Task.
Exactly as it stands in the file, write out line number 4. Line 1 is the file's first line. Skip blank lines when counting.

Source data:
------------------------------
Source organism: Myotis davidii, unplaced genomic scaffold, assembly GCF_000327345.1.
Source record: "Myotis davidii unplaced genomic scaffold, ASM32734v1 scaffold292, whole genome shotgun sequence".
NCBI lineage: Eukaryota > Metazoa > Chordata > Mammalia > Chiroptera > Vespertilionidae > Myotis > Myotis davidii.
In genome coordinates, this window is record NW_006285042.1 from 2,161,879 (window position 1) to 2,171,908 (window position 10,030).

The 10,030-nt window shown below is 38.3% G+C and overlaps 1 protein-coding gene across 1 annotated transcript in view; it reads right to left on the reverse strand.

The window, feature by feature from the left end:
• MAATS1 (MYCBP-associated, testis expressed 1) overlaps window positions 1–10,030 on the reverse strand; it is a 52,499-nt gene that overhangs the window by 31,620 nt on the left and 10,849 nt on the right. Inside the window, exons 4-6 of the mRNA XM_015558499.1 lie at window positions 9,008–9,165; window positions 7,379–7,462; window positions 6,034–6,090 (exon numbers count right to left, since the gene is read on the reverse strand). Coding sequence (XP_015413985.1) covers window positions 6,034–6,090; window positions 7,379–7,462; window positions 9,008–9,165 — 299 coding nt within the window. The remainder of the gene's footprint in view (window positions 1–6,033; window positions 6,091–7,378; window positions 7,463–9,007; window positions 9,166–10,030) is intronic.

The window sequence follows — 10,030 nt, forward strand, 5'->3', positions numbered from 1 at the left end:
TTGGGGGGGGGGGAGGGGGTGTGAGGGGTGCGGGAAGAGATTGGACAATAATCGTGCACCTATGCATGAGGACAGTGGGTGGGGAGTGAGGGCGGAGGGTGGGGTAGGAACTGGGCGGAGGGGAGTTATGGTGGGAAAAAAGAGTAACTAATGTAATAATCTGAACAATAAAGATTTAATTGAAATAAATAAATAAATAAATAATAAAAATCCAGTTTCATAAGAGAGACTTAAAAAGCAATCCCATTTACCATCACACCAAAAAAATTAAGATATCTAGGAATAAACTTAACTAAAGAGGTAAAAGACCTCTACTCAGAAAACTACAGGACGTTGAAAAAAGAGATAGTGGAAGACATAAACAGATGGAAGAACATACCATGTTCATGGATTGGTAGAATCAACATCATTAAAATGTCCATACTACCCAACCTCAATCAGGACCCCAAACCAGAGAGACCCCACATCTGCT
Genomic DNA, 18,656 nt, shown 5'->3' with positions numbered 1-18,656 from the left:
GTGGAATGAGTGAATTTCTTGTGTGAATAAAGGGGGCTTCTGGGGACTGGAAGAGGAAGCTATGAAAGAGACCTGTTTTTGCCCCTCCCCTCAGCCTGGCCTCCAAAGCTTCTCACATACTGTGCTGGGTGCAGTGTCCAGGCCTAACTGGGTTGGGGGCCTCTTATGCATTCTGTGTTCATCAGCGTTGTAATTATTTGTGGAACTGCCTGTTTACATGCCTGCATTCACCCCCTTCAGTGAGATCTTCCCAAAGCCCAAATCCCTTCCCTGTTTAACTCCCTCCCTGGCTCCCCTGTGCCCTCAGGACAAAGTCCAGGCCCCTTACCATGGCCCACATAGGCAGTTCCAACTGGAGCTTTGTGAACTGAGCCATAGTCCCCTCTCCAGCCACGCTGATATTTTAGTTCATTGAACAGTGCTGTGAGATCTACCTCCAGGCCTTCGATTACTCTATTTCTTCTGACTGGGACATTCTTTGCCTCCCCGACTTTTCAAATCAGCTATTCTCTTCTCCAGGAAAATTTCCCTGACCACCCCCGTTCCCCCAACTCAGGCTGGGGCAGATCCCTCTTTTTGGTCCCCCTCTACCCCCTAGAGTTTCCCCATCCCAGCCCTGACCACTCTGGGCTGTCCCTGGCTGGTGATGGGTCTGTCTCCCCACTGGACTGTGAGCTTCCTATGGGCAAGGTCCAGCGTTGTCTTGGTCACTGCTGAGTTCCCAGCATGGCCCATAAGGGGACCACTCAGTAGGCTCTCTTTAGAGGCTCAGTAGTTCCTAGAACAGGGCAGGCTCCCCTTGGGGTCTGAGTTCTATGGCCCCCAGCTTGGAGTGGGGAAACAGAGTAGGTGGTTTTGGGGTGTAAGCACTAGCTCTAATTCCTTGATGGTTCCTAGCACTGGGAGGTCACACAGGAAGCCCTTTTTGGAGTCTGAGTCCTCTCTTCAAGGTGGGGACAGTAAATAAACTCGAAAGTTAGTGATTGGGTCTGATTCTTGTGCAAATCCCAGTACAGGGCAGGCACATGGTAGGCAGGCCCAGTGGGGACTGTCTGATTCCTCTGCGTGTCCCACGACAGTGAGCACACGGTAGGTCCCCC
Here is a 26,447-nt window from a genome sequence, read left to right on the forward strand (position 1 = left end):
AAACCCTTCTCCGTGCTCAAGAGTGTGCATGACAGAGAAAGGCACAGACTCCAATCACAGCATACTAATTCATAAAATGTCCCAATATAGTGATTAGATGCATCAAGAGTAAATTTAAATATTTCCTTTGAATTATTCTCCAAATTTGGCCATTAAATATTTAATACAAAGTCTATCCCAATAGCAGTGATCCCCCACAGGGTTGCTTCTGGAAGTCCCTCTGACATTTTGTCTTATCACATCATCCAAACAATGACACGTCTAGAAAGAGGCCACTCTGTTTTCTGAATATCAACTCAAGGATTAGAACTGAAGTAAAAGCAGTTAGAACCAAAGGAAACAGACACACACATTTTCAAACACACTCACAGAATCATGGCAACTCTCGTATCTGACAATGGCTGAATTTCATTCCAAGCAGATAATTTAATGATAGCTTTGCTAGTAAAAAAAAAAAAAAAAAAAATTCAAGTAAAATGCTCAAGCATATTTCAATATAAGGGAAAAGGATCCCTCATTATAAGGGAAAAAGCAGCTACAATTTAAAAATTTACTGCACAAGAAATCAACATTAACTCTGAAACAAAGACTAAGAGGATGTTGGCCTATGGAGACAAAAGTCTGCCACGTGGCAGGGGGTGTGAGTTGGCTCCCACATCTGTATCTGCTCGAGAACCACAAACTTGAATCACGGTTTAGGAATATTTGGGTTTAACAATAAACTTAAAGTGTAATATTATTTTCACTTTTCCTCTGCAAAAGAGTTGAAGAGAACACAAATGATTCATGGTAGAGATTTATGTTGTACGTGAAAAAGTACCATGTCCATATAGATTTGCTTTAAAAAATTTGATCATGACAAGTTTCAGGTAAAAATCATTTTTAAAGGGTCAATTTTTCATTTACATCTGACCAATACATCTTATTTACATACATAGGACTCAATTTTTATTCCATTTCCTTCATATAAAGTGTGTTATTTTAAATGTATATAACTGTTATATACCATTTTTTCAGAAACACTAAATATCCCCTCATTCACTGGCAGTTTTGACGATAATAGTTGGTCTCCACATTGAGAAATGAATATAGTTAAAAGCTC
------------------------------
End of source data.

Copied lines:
In genome coordinates, this window is record NW_006285042.1 from 2,161,879 (window position 1) to 2,171,908 (window position 10,030).